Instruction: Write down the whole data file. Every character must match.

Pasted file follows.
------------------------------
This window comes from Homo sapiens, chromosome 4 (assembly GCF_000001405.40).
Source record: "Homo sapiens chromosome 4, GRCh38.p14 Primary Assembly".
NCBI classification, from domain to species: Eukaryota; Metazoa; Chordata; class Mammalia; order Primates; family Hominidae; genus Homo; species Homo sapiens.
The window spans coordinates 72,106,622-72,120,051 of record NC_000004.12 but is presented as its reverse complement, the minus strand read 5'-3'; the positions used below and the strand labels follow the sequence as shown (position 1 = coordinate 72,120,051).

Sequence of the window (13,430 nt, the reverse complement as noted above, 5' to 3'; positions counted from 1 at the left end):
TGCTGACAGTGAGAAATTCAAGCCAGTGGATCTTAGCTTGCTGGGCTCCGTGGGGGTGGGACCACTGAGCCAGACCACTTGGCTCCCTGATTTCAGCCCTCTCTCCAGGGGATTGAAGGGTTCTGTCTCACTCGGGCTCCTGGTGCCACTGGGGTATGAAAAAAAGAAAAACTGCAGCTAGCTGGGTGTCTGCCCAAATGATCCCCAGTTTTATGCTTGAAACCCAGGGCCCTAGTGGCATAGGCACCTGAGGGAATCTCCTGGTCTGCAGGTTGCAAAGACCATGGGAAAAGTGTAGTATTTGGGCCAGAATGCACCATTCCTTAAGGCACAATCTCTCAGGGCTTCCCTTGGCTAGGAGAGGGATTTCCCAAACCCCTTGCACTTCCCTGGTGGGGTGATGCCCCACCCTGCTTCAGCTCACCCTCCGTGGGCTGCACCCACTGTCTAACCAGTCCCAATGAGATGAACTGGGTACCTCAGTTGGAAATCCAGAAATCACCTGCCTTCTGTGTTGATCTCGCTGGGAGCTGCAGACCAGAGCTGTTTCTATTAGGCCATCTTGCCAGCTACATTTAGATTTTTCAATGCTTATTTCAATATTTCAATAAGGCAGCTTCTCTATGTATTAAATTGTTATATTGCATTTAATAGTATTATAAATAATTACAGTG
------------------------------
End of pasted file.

This window comes from Homo sapiens, chromosome 4 (assembly GCF_000001405.40).
Source record: "Homo sapiens chromosome 4, GRCh38.p14 Primary Assembly".
NCBI classification, from domain to species: Eukaryota; Metazoa; Chordata; class Mammalia; order Primates; family Hominidae; genus Homo; species Homo sapiens.
The window spans coordinates 72,106,622-72,120,051 of record NC_000004.12 but is presented as its reverse complement, the minus strand read 5'-3'; the positions used below and the strand labels follow the sequence as shown (position 1 = coordinate 72,120,051).

Sequence of the window (13,430 nt, the reverse complement as noted above, 5' to 3'; positions counted from 1 at the left end):
TGCTGACAGTGAGAAATTCAAGCCAGTGGATCTTAGCTTGCTGGGCTCCGTGGGGGTGGGACCACTGAGCCAGACCACTTGGCTCCCTGATTTCAGCCCTCTCTCCAGGGGATTGAAGGGTTCTGTCTCACTCGGGCTCCTGGTGCCACTGGGGTATGAAAAAAAGAAAAACTGCAGCTAGCTGGGTGTCTGCCCAAATGATCCCCAGTTTTATGCTTGAAACCCAGGGCCCTAGTGGCATAGGCACCTGAGGGAATCTCCTGGTCTGCAGGTTGCAAAGACCATGGGAAAAGTGTAGTATTTGGGCCAGAATGCACCATTCCTTAAGGCACAATCTCTCAGGGCTTCCCTTGGCTAGGAGAGGGATTTCCCAAACCCCTTGCACTTCCCTGGTGGGGTGATGCCCCACCCTGCTTCAGCTCACCCTCCGTGGGCTGCACCCACTGTCTAACCAGTCCCAATGAGATGAACTGGGTACCTCAGTTGGAAATCCAGAAATCACCTGCCTTCTGTGTTGATCTCGCTGGGAGCTGCAGACCAGAGCTGTTTCTATTAGGCCATCTTGCCAGCTACATTTAGATTTTTCAATGCTTATTTCAATATTTCAATAAGGCAGCTTCTCTATGTATTAAATTGTTATATTGCATTTAATAGTATTATAAATAATTACAGTG